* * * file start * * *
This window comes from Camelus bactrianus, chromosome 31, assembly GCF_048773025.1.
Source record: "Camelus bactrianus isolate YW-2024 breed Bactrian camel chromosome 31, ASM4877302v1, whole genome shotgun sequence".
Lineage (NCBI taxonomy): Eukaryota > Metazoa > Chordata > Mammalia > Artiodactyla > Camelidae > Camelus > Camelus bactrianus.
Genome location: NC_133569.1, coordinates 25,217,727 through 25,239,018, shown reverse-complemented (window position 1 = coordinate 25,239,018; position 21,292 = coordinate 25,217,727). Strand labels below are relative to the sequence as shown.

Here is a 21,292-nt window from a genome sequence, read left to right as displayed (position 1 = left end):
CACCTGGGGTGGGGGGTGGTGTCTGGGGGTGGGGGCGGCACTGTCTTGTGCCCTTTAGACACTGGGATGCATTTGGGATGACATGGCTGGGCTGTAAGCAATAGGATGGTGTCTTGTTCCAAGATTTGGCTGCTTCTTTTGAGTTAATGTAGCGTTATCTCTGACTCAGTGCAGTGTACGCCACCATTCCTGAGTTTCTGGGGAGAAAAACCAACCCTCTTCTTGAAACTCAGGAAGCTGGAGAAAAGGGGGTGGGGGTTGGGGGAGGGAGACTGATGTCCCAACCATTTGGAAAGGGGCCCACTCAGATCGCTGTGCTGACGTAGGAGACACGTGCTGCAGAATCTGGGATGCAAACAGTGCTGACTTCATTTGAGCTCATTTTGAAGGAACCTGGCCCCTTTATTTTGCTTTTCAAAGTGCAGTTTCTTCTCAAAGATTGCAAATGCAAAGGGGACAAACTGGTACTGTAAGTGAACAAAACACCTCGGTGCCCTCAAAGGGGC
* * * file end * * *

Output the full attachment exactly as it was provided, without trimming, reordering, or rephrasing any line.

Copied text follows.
This window comes from Camelus bactrianus, chromosome 31, assembly GCF_048773025.1.
Source record: "Camelus bactrianus isolate YW-2024 breed Bactrian camel chromosome 31, ASM4877302v1, whole genome shotgun sequence".
Lineage (NCBI taxonomy): Eukaryota > Metazoa > Chordata > Mammalia > Artiodactyla > Camelidae > Camelus > Camelus bactrianus.
Genome location: NC_133569.1, coordinates 25,217,727 through 25,239,018, shown reverse-complemented (window position 1 = coordinate 25,239,018; position 21,292 = coordinate 25,217,727). Strand labels below are relative to the sequence as shown.

Here is a 21,292-nt window from a genome sequence, read left to right as displayed (position 1 = left end):
CACCTGGGGTGGGGGGTGGTGTCTGGGGGTGGGGGCGGCACTGTCTTGTGCCCTTTAGACACTGGGATGCATTTGGGATGACATGGCTGGGCTGTAAGCAATAGGATGGTGTCTTGTTCCAAGATTTGGCTGCTTCTTTTGAGTTAATGTAGCGTTATCTCTGACTCAGTGCAGTGTACGCCACCATTCCTGAGTTTCTGGGGAGAAAAACCAACCCTCTTCTTGAAACTCAGGAAGCTGGAGAAAAGGGGGTGGGGGTTGGGGGAGGGAGACTGATGTCCCAACCATTTGGAAAGGGGCCCACTCAGATCGCTGTGCTGACGTAGGAGACACGTGCTGCAGAATCTGGGATGCAAACAGTGCTGACTTCATTTGAGCTCATTTTGAAGGAACCTGGCCCCTTTATTTTGCTTTTCAAAGTGCAGTTTCTTCTCAAAGATTGCAAATGCAAAGGGGACAAACTGGTACTGTAAGTGAACAAAACACCTCGGTGCCCTCAAAGGGGC